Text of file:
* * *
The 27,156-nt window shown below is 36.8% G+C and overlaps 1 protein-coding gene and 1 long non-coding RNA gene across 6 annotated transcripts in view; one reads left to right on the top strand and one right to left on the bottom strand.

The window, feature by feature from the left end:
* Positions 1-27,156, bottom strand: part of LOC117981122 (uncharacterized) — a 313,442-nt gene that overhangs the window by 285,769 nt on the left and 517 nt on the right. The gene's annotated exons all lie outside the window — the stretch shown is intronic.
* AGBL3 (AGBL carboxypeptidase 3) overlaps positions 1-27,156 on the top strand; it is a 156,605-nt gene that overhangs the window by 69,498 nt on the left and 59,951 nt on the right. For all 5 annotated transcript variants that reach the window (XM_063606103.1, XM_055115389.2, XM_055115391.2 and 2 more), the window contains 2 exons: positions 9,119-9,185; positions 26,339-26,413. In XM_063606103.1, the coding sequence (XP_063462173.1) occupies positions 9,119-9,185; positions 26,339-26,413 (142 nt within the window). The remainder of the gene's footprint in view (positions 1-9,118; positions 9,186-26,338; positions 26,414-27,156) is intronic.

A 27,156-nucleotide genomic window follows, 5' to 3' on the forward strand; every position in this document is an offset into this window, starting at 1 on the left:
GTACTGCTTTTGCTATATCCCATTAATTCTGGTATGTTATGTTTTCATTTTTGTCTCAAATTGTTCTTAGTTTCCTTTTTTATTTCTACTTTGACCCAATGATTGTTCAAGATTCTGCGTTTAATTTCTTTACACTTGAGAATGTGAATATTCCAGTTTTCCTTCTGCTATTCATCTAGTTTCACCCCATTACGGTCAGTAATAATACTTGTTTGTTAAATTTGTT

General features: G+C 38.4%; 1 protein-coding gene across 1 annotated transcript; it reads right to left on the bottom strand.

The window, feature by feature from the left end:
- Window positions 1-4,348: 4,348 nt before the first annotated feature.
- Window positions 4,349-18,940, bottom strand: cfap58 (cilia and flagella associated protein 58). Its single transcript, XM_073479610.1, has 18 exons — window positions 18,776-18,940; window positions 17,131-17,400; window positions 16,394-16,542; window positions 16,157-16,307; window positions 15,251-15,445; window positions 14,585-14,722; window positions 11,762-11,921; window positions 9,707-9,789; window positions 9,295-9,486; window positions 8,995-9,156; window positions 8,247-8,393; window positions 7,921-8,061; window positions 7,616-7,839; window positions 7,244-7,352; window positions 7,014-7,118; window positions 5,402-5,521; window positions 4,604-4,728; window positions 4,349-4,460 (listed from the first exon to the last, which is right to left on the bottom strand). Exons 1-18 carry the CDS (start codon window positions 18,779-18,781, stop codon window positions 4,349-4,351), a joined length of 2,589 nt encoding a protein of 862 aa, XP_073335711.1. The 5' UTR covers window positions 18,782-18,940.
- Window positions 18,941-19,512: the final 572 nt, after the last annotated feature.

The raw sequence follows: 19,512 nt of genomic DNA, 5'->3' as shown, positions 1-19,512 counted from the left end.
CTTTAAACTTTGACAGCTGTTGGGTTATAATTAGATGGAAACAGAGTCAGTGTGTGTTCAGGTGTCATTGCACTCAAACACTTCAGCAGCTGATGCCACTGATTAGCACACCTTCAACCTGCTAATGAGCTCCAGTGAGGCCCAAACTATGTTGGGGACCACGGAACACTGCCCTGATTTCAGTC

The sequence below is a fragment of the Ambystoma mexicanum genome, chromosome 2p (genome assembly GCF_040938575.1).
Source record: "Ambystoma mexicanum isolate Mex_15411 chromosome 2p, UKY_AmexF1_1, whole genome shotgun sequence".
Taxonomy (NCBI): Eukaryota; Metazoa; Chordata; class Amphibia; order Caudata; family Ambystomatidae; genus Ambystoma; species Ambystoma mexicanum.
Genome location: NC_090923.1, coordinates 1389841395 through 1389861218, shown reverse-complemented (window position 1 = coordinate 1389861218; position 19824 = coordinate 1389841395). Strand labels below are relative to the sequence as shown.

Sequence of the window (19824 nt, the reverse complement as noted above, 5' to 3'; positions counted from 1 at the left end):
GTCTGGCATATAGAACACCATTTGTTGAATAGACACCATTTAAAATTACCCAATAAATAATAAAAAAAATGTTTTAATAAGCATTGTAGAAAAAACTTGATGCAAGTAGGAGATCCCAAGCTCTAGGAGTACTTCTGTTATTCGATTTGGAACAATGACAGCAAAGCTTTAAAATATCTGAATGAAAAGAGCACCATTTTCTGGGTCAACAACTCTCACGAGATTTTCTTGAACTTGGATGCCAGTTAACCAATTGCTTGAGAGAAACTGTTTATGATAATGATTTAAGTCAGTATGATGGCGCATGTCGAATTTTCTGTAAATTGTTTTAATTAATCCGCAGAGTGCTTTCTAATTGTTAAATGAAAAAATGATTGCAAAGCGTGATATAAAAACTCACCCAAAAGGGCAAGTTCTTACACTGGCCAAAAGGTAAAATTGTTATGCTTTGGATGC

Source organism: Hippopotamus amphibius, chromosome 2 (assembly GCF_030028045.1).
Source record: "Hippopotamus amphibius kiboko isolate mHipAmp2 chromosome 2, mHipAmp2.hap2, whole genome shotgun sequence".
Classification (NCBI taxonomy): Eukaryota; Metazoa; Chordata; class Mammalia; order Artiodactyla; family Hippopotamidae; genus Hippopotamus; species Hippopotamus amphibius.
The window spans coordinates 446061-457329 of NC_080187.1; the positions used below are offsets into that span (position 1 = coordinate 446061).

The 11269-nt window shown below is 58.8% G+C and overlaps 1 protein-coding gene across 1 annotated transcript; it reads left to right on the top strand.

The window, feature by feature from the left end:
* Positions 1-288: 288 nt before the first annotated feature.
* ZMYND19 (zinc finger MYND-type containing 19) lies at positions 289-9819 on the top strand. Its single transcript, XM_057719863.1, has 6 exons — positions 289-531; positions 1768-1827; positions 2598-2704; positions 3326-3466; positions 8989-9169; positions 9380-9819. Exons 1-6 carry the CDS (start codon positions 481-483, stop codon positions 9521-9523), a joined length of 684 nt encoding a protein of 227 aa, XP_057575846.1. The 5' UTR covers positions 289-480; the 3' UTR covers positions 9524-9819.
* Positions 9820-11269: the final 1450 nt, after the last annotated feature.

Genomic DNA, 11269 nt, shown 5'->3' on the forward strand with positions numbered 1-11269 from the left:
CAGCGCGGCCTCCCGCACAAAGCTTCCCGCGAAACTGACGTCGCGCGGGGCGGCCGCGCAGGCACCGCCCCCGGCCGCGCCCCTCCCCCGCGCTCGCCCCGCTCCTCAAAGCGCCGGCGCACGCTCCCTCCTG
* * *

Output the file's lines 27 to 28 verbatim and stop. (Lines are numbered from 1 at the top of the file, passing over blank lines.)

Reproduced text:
* ZMYND19 (zinc finger MYND-type containing 19) lies at positions 289-9819 on the top strand. Its single transcript, XM_057719863.1, has 6 exons — positions 289-531; positions 1768-1827; positions 2598-2704; positions 3326-3466; positions 8989-9169; positions 9380-9819. Exons 1-6 carry the CDS (start codon positions 481-483, stop codon positions 9521-9523), a joined length of 684 nt encoding a protein of 227 aa, XP_057575846.1. The 5' UTR covers positions 289-480; the 3' UTR covers positions 9524-9819.
* Positions 9820-11269: the final 1450 nt, after the last annotated feature.